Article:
When you pass away, the reality is that it will be left to your family and loved ones to organise your funeral while they are going through a very emotional time themselves.
So, it is important they have a clear path to ensure your wishes are carried out, both in relation to your funeral arrangements and your estate.
The best way to ensure this is done is for them to have access to your Will. If you don’t have one, they will be left to guess at what your wishes would have been, or the law will impose obligations as to what will happen.
When your Will is being drafted, you have the chance to be very specific about what you want done for your funeral - from the flowers to the music, where it should be held and whether you want to be cremated or buried.
Just as importantly, your Will also sets out what you want done with your estate, including who should receive any property or assets and any worthwhile causes to receive money.
Saturday, August 8, is Dying To Know Day - an annual day of action dedicated to starting conversations and community actions around death, dying and bereavement, so it is a perfect time for each of us to take stock of how prepared we are for the future and how Hillhouse Legal Partners can help you and your family.
Who looks after my Will when I die?
The person responsible for ensuring your wishes are carried out under your Will is the Executor.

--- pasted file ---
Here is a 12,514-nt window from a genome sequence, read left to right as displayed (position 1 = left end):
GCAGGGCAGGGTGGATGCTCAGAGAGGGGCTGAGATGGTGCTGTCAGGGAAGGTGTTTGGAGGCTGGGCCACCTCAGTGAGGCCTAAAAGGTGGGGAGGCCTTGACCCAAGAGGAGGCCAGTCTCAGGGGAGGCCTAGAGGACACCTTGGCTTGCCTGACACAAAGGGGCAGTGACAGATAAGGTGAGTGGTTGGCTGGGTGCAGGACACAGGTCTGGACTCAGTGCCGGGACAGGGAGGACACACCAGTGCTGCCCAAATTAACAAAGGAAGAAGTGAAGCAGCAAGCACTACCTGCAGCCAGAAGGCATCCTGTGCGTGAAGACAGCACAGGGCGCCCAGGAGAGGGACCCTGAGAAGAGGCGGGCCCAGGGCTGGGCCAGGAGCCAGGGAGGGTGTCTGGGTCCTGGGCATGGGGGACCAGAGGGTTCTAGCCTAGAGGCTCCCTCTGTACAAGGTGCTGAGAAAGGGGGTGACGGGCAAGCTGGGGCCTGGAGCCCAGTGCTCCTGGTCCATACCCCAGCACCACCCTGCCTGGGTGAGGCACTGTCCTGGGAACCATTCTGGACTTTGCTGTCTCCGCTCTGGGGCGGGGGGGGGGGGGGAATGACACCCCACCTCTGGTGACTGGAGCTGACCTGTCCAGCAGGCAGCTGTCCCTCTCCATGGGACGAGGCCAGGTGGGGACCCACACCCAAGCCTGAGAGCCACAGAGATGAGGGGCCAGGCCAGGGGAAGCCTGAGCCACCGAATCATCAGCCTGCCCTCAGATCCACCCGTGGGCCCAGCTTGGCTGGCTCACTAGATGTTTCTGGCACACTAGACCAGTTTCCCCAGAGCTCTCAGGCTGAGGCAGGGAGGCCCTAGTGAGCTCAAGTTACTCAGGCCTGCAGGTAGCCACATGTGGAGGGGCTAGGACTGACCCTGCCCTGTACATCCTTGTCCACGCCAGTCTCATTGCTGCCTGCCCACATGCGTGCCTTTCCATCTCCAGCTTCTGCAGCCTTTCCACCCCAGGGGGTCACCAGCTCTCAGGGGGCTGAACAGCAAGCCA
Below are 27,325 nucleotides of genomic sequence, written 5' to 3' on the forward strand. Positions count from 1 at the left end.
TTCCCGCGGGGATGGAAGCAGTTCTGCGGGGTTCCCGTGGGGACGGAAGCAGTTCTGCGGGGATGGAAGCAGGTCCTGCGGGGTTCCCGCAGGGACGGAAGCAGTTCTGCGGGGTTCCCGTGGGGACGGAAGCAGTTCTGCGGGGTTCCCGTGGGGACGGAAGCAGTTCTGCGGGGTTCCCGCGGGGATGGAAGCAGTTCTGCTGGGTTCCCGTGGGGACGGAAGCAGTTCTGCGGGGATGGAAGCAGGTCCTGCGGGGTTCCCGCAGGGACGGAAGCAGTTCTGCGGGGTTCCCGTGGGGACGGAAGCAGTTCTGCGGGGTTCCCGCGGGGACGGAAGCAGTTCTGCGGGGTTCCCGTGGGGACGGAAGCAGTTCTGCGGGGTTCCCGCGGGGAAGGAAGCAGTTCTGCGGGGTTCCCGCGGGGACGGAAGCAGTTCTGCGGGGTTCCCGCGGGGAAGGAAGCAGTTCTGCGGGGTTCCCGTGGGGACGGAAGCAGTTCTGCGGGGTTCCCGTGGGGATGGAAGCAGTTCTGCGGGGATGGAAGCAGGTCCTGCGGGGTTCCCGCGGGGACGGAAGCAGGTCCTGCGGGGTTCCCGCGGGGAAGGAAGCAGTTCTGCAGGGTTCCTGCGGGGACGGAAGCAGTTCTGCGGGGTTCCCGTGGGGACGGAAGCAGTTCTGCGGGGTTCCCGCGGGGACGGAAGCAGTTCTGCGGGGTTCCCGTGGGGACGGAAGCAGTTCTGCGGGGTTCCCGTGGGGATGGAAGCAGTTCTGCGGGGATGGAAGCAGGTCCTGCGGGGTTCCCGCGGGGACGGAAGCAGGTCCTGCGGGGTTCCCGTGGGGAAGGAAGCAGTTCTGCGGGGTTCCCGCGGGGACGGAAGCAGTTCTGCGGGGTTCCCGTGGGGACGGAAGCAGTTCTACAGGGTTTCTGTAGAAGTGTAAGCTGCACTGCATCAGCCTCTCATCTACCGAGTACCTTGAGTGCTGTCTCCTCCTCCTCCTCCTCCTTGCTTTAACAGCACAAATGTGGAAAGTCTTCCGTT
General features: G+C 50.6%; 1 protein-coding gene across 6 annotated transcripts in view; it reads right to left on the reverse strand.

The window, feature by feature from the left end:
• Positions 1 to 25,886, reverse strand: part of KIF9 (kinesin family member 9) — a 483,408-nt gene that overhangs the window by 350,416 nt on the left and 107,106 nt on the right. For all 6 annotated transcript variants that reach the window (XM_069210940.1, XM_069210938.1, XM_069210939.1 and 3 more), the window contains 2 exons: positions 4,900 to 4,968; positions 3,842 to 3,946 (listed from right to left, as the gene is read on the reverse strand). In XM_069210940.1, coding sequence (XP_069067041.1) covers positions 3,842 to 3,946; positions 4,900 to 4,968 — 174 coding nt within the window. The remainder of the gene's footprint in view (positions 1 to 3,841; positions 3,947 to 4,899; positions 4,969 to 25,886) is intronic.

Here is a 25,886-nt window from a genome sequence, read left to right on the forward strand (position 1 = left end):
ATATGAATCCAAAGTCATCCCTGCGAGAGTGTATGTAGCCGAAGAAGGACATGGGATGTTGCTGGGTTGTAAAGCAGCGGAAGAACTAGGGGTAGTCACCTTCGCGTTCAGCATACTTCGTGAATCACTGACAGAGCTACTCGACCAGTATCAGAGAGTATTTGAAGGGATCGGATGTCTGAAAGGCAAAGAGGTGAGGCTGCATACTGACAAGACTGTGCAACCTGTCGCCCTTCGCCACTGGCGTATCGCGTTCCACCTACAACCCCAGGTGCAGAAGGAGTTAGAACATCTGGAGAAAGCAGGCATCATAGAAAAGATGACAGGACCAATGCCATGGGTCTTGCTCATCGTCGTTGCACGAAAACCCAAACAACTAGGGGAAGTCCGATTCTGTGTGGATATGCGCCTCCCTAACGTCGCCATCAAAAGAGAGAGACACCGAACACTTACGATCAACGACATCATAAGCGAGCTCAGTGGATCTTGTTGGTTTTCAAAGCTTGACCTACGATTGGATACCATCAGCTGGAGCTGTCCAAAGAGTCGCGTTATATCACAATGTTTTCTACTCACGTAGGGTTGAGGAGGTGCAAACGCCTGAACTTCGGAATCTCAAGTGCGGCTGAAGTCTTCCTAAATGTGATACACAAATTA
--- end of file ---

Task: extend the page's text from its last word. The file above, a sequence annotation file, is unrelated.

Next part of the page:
The Executor has a wide range of duties, obligations and responsibilities imposed on them by the law, to ensure they are accountable to the beneficiaries of your Estate. They can be personally liable if they act contrary to their obligations under your Will or under the law.
From time to time, someone will argue that a Will is unfair or they deserved to or need to receive more. It is the Executor’s responsibility to respond to these claims in a way that complies with the law.
The Executor should be someone you trust as they have many obligations and responsibilities, including:
It can be a difficult job, especially when the Executor is someone close to you and they are trying to ensure your wishes are carried out while coping with their own grief. In these instances - or where estates are particularly complex or problematic - we strongly suggest the Executor seeks the advice of legal experts who will guide them through the process and carry some of the burden. Hillhouse are here to assist.
It is also advisable to seek legal advice where there are multiple claims on your estate or where your wishes cannot be carried out for some unforeseen reason.
Once we help with creating your Will, we will often be able to hold it for safekeeping. That means your Executor will know exactly where to find it and who to ask for help if they have any questions.
It is vitally important you take the time to carefully review the provisions of your Will and who you have appointed Executor, to ensure it reflects your current situation.
What if I don’t have a Will?
If you die without a Will, there is no guarantee your wishes will be carried out.